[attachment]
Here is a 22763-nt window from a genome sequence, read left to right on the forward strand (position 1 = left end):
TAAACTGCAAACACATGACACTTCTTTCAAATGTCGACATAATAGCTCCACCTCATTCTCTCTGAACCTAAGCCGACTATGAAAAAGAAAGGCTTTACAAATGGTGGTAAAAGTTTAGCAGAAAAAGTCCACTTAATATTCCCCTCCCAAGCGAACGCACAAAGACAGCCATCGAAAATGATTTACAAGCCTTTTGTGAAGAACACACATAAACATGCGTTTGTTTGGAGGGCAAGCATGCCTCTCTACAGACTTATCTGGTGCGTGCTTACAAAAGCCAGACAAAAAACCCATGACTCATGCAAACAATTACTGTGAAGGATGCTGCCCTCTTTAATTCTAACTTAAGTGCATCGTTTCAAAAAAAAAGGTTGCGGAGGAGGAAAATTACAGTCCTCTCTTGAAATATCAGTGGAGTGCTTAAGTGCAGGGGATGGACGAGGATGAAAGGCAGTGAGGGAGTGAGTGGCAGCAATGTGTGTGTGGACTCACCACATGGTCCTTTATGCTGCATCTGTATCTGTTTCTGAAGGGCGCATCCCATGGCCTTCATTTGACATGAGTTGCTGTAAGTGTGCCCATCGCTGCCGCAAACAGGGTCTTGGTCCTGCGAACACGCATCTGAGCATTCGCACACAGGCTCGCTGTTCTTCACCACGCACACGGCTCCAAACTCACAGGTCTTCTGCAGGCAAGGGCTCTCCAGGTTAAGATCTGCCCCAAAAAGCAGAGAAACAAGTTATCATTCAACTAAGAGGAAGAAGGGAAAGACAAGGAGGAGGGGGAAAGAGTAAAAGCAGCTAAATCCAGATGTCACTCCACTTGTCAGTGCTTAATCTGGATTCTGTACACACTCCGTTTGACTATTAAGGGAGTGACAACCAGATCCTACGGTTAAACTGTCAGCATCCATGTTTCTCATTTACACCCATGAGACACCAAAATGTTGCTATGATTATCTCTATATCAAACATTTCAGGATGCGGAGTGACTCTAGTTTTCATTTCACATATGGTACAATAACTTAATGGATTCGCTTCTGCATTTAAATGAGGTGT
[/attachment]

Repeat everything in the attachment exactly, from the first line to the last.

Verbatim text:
Here is a 22763-nt window from a genome sequence, read left to right on the forward strand (position 1 = left end):
TAAACTGCAAACACATGACACTTCTTTCAAATGTCGACATAATAGCTCCACCTCATTCTCTCTGAACCTAAGCCGACTATGAAAAAGAAAGGCTTTACAAATGGTGGTAAAAGTTTAGCAGAAAAAGTCCACTTAATATTCCCCTCCCAAGCGAACGCACAAAGACAGCCATCGAAAATGATTTACAAGCCTTTTGTGAAGAACACACATAAACATGCGTTTGTTTGGAGGGCAAGCATGCCTCTCTACAGACTTATCTGGTGCGTGCTTACAAAAGCCAGACAAAAAACCCATGACTCATGCAAACAATTACTGTGAAGGATGCTGCCCTCTTTAATTCTAACTTAAGTGCATCGTTTCAAAAAAAAAGGTTGCGGAGGAGGAAAATTACAGTCCTCTCTTGAAATATCAGTGGAGTGCTTAAGTGCAGGGGATGGACGAGGATGAAAGGCAGTGAGGGAGTGAGTGGCAGCAATGTGTGTGTGGACTCACCACATGGTCCTTTATGCTGCATCTGTATCTGTTTCTGAAGGGCGCATCCCATGGCCTTCATTTGACATGAGTTGCTGTAAGTGTGCCCATCGCTGCCGCAAACAGGGTCTTGGTCCTGCGAACACGCATCTGAGCATTCGCACACAGGCTCGCTGTTCTTCACCACGCACACGGCTCCAAACTCACAGGTCTTCTGCAGGCAAGGGCTCTCCAGGTTAAGATCTGCCCCAAAAAGCAGAGAAACAAGTTATCATTCAACTAAGAGGAAGAAGGGAAAGACAAGGAGGAGGGGGAAAGAGTAAAAGCAGCTAAATCCAGATGTCACTCCACTTGTCAGTGCTTAATCTGGATTCTGTACACACTCCGTTTGACTATTAAGGGAGTGACAACCAGATCCTACGGTTAAACTGTCAGCATCCATGTTTCTCATTTACACCCATGAGACACCAAAATGTTGCTATGATTATCTCTATATCAAACATTTCAGGATGCGGAGTGACTCTAGTTTTCATTTCACATATGGTACAATAACTTAATGGATTCGCTTCTGCATTTAAATGAGGTGT